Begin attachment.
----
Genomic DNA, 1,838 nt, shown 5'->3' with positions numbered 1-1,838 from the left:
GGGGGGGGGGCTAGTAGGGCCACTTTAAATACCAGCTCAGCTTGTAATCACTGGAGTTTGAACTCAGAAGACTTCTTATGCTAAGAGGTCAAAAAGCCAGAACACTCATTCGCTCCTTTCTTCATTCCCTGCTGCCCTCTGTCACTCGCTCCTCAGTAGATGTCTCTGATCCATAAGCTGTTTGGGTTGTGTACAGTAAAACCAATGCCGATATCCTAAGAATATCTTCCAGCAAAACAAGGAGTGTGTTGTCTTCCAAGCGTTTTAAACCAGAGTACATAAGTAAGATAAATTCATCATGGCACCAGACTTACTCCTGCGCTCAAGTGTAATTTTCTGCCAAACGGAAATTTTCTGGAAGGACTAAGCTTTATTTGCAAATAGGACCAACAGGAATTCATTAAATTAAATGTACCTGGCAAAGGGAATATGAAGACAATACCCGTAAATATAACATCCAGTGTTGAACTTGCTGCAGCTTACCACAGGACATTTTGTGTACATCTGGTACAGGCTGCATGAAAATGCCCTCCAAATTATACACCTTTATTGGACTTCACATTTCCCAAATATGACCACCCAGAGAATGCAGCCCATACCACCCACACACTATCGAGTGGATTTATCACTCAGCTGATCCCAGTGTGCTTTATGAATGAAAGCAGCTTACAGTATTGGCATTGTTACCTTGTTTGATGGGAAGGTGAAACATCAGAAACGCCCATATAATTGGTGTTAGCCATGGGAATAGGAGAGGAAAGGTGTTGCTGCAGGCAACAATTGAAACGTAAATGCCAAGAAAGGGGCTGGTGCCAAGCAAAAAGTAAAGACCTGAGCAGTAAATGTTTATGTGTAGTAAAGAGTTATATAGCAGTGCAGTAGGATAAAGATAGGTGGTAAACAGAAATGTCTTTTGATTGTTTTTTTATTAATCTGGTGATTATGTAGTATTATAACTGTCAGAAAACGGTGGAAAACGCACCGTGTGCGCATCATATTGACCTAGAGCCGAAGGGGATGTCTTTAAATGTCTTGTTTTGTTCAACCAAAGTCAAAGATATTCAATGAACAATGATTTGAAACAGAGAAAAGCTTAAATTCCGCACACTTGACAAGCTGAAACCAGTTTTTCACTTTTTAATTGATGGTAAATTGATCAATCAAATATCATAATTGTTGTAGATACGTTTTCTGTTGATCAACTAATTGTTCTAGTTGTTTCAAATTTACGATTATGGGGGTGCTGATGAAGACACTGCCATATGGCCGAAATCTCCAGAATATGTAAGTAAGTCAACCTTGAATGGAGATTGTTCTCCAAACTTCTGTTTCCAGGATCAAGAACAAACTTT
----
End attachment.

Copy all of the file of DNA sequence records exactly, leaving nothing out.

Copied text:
Genomic DNA, 1,838 nt, shown 5'->3' with positions numbered 1-1,838 from the left:
GGGGGGGGGGCTAGTAGGGCCACTTTAAATACCAGCTCAGCTTGTAATCACTGGAGTTTGAACTCAGAAGACTTCTTATGCTAAGAGGTCAAAAAGCCAGAACACTCATTCGCTCCTTTCTTCATTCCCTGCTGCCCTCTGTCACTCGCTCCTCAGTAGATGTCTCTGATCCATAAGCTGTTTGGGTTGTGTACAGTAAAACCAATGCCGATATCCTAAGAATATCTTCCAGCAAAACAAGGAGTGTGTTGTCTTCCAAGCGTTTTAAACCAGAGTACATAAGTAAGATAAATTCATCATGGCACCAGACTTACTCCTGCGCTCAAGTGTAATTTTCTGCCAAACGGAAATTTTCTGGAAGGACTAAGCTTTATTTGCAAATAGGACCAACAGGAATTCATTAAATTAAATGTACCTGGCAAAGGGAATATGAAGACAATACCCGTAAATATAACATCCAGTGTTGAACTTGCTGCAGCTTACCACAGGACATTTTGTGTACATCTGGTACAGGCTGCATGAAAATGCCCTCCAAATTATACACCTTTATTGGACTTCACATTTCCCAAATATGACCACCCAGAGAATGCAGCCCATACCACCCACACACTATCGAGTGGATTTATCACTCAGCTGATCCCAGTGTGCTTTATGAATGAAAGCAGCTTACAGTATTGGCATTGTTACCTTGTTTGATGGGAAGGTGAAACATCAGAAACGCCCATATAATTGGTGTTAGCCATGGGAATAGGAGAGGAAAGGTGTTGCTGCAGGCAACAATTGAAACGTAAATGCCAAGAAAGGGGCTGGTGCCAAGCAAAAAGTAAAGACCTGAGCAGTAAATGTTTATGTGTAGTAAAGAGTTATATAGCAGTGCAGTAGGATAAAGATAGGTGGTAAACAGAAATGTCTTTTGATTGTTTTTTTATTAATCTGGTGATTATGTAGTATTATAACTGTCAGAAAACGGTGGAAAACGCACCGTGTGCGCATCATATTGACCTAGAGCCGAAGGGGATGTCTTTAAATGTCTTGTTTTGTTCAACCAAAGTCAAAGATATTCAATGAACAATGATTTGAAACAGAGAAAAGCTTAAATTCCGCACACTTGACAAGCTGAAACCAGTTTTTCACTTTTTAATTGATGGTAAATTGATCAATCAAATATCATAATTGTTGTAGATACGTTTTCTGTTGATCAACTAATTGTTCTAGTTGTTTCAAATTTACGATTATGGGGGTGCTGATGAAGACACTGCCATATGGCCGAAATCTCCAGAATATGTAAGTAAGTCAACCTTGAATGGAGATTGTTCTCCAAACTTCTGTTTCCAGGATCAAGAACAAACTTT